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The fire in you

September 21, 2010

On Saturday I facilitated a workshop on Leadership and Personality for a diverse group of emerging leaders. The essence of it was my deep belief that by letting our unique personalities shine, we will be stronger and more effective leaders. I spent too many years of my leadership career trying to fit into a box that wasn’t my size, so now I’m trying to help other people bust out of those boxes into new ways of being.

I started the session with a series of questions.

  • What are the stories you’ve been lead to believe about your personality? What did/do your parents/siblings/teachers/friends tell you – verbally or non-verbally – about who you are and who you are supposed to be?
  • Setting aside the stories others have told you, what do YOU believe to be true about your personality and your place in the world?
  • Which story are you allowing to shape who you are today? And what do you do with the disconnect?

After that introduction, all of the participants in the workshop spent some time exploring their personalities through a True Colors analysis. In True Colors, aspects of your personality are revealed through a rainbow of colours, some of which are stronger than others. (Side note: I am not a strong believer that personality type tests tell the WHOLE story or that we should read them as gospel truth, but I do believe they help us understand ourselves better, especially if we’re early on the journey to self-discovery.)

An aboriginal woman in the group identified herself as most strongly Orange, the colour that represents spontaneity, action, and a love of adventure.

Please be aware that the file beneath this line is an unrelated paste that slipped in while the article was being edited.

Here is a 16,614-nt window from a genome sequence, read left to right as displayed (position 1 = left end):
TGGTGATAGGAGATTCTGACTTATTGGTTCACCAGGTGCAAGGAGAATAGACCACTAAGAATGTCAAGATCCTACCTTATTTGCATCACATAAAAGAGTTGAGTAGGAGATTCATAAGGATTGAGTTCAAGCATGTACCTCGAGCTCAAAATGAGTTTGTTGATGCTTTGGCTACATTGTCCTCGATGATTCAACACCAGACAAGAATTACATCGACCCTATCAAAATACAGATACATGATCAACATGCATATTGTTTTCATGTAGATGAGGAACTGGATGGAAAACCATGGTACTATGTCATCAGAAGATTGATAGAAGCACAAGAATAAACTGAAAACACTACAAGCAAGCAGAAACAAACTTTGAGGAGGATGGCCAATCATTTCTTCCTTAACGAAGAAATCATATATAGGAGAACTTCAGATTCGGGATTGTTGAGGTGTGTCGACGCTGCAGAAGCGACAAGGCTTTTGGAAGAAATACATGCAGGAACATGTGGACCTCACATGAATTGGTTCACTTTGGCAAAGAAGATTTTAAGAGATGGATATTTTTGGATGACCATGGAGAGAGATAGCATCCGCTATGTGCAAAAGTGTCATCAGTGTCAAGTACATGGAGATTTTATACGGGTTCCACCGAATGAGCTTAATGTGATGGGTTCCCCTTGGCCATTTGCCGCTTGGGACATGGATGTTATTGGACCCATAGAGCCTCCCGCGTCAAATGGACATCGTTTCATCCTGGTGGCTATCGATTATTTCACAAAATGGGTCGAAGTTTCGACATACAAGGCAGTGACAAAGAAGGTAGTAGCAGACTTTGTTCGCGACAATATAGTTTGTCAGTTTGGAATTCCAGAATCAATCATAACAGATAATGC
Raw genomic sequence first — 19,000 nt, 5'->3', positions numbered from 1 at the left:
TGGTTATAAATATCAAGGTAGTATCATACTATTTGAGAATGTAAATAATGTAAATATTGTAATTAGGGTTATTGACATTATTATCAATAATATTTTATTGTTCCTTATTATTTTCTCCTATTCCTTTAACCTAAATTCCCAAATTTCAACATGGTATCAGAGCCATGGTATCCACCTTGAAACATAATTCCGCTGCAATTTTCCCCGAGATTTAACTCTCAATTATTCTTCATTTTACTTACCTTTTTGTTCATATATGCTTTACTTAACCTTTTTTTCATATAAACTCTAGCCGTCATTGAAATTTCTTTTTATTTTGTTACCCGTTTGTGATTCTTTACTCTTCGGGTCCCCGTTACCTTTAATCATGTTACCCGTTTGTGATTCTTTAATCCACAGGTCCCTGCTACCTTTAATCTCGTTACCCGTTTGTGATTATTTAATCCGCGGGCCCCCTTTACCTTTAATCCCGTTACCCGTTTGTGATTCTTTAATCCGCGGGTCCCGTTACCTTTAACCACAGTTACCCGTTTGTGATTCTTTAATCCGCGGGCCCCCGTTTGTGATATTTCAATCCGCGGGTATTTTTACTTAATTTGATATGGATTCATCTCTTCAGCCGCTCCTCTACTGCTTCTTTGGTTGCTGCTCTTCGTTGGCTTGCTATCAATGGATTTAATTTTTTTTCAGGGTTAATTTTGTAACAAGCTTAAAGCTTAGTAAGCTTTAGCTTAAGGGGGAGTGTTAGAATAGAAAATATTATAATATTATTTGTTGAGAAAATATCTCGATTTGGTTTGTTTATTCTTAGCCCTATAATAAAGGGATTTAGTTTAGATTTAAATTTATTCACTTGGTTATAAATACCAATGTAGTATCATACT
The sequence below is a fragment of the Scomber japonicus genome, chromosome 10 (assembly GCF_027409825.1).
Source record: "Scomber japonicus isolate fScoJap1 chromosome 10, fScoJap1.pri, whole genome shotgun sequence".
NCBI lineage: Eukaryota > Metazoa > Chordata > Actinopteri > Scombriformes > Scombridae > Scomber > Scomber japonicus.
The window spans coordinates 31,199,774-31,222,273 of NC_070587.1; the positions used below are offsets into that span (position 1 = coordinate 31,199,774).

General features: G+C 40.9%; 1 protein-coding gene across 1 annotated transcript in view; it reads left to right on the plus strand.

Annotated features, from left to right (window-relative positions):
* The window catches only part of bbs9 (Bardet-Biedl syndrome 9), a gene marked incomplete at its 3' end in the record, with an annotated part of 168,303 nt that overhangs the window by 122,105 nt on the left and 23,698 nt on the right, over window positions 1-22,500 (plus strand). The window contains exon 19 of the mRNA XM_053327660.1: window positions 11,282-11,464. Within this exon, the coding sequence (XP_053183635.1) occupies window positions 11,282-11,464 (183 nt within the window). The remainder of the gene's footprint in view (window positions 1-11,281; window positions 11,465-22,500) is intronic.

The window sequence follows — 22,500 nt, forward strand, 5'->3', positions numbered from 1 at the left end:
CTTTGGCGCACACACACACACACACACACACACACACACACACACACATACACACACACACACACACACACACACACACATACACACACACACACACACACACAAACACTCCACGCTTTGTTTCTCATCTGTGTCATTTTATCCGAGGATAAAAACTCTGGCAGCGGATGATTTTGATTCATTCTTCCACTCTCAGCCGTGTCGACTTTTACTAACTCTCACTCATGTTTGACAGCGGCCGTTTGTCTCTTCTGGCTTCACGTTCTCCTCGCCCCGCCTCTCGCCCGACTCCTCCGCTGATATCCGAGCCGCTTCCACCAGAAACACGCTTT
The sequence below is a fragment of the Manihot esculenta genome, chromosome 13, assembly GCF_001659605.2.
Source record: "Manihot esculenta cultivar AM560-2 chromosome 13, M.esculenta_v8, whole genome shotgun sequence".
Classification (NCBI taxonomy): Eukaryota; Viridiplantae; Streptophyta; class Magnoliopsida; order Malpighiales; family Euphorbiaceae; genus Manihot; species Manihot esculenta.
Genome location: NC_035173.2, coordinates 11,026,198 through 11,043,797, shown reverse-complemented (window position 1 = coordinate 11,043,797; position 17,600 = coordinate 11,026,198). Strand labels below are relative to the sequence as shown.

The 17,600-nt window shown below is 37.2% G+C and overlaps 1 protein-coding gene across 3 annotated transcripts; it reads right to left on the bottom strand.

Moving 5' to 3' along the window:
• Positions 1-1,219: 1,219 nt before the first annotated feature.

“I see it as the fire in me,” she said. “An orange fire. A fire that others tried to put out. When I was growing up in residential schools, they were always trying to stamp out my energy, my creativity, and my spontaneity. They wanted me to conform to their model of what a ‘good girl’ was. But they couldn’t put the fire out. It will always burn in me and now that I’m grown, I’m learning to trust it and let it shine brighter and brighter.”

Her words were so powerful. I know I will remember them for a long, long time. 

Most of us haven’t gone through the hell of residential schools, nor do we know the deep injuries that have been done to our Aboriginal people in the name of “making them more like us”.  But almost all of us have stories of how people – most of them well-meaning but wrong-headed – tried to stamp out our fire.

What is it in you that is trying to emerge despite the stories you’ve been lead to believe about yourself?

Maybe it’s burning brightly, or maybe it’s just a tiny spark that needs some air to help it burst into a roaring flame. 

I welcome you to answer the questions above to help you rekindle your flame.

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One Comment leave one →
  1. September 21, 2010 2:13 pm

    This really hit home — I do believe, and have seen myself, that all too often we become who we’re ‘supposed’ to be or ‘told’ (like you said, verbally or non-verbally) what we should or should not be or become.

    And I think this is especially true for women (though of course also true for men), as we often spend our time trying to please our parents/siblings/friends/teachers/bosses, etc.

    And that’s not being true to who we really are. In many ways it feels like being in a prison or dying a slow death. At least that what it was for me….

    For many years I tried to fit the mold of who others thought I should be. But it didn’t make me happy…so I got out of THEIR comfort zone and became more of who I really am. Thank goodness.

    But it’s not always easy. I sometimes get pulled back from time-to-time, so it’s always good to have reminders or exercises that get me back in touch with the real me.

    Because the real me is who I’m supposed to be…with faults and all 🙂

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